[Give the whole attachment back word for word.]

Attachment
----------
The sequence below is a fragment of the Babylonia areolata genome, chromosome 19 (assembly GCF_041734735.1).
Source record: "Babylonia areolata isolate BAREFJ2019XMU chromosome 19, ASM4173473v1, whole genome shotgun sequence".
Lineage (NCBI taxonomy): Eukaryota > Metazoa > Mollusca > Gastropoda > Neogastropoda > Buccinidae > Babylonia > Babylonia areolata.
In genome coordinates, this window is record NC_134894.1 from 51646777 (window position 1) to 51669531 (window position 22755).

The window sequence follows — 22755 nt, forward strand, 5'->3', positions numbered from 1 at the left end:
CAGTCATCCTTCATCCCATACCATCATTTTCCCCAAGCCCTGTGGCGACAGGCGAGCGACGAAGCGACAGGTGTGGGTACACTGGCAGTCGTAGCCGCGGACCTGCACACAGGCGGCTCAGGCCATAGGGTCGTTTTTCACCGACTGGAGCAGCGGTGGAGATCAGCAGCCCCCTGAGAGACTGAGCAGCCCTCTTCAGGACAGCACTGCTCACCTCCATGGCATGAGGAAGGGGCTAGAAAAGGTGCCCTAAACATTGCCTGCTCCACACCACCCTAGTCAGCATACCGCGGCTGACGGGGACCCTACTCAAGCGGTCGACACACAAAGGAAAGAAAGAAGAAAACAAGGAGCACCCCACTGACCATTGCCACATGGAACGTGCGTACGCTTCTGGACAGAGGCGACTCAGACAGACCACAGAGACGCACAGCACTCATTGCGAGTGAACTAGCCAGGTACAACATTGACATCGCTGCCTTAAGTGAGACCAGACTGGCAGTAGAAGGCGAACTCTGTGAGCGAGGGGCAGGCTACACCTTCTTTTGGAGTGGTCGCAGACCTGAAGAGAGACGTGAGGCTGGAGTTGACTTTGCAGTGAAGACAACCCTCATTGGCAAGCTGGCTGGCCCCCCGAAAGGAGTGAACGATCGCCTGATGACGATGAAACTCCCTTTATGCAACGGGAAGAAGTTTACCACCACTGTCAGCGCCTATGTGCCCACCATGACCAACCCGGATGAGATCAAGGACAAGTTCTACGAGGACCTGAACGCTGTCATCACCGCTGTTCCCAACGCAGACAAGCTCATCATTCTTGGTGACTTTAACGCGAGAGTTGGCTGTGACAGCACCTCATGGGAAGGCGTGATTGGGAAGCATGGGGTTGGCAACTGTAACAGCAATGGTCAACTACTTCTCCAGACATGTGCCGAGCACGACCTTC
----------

The sequence below is a fragment of the Babylonia areolata genome, chromosome 19 (assembly GCF_041734735.1).
Source record: "Babylonia areolata isolate BAREFJ2019XMU chromosome 19, ASM4173473v1, whole genome shotgun sequence".
Lineage (NCBI taxonomy): Eukaryota > Metazoa > Mollusca > Gastropoda > Neogastropoda > Buccinidae > Babylonia > Babylonia areolata.
In genome coordinates, this window is record NC_134894.1 from 51646777 (window position 1) to 51669531 (window position 22755).

The window sequence follows — 22755 nt, forward strand, 5'->3', positions numbered from 1 at the left end:
CAGTCATCCTTCATCCCATACCATCATTTTCCCCAAGCCCTGTGGCGACAGGCGAGCGACGAAGCGACAGGTGTGGGTACACTGGCAGTCGTAGCCGCGGACCTGCACACAGGCGGCTCAGGCCATAGGGTCGTTTTTCACCGACTGGAGCAGCGGTGGAGATCAGCAGCCCCCTGAGAGACTGAGCAGCCCTCTTCAGGACAGCACTGCTCACCTCCATGGCATGAGGAAGGGGCTAGAAAAGGTGCCCTAAACATTGCCTGCTCCACACCACCCTAGTCAGCATACCGCGGCTGACGGGGACCCTACTCAAGCGGTCGACACACAAAGGAAAGAAAGAAGAAAACAAGGAGCACCCCACTGACCATTGCCACATGGAACGTGCGTACGCTTCTGGACAGAGGCGACTCAGACAGACCACAGAGACGCACAGCACTCATTGCGAGTGAACTAGCCAGGTACAACATTGACATCGCTGCCTTAAGTGAGACCAGACTGGCAGTAGAAGGCGAACTCTGTGAGCGAGGGGCAGGCTACACCTTCTTTTGGAGTGGTCGCAGACCTGAAGAGAGACGTGAGGCTGGAGTTGACTTTGCAGTGAAGACAACCCTCATTGGCAAGCTGGCTGGCCCCCCGAAAGGAGTGAACGATCGCCTGATGACGATGAAACTCCCTTTATGCAACGGGAAGAAGTTTACCACCACTGTCAGCGCCTATGTGCCCACCATGACCAACCCGGATGAGATCAAGGACAAGTTCTACGAGGACCTGAACGCTGTCATCACCGCTGTTCCCAACGCAGACAAGCTCATCATTCTTGGTGACTTTAACGCGAGAGTTGGCTGTGACAGCACCTCATGGGAAGGCGTGATTGGGAAGCATGGGGTTGGCAACTGTAACAGCAATGGTCAACTACTTCTCCAGACATGTGCCGAGCACGACCTTC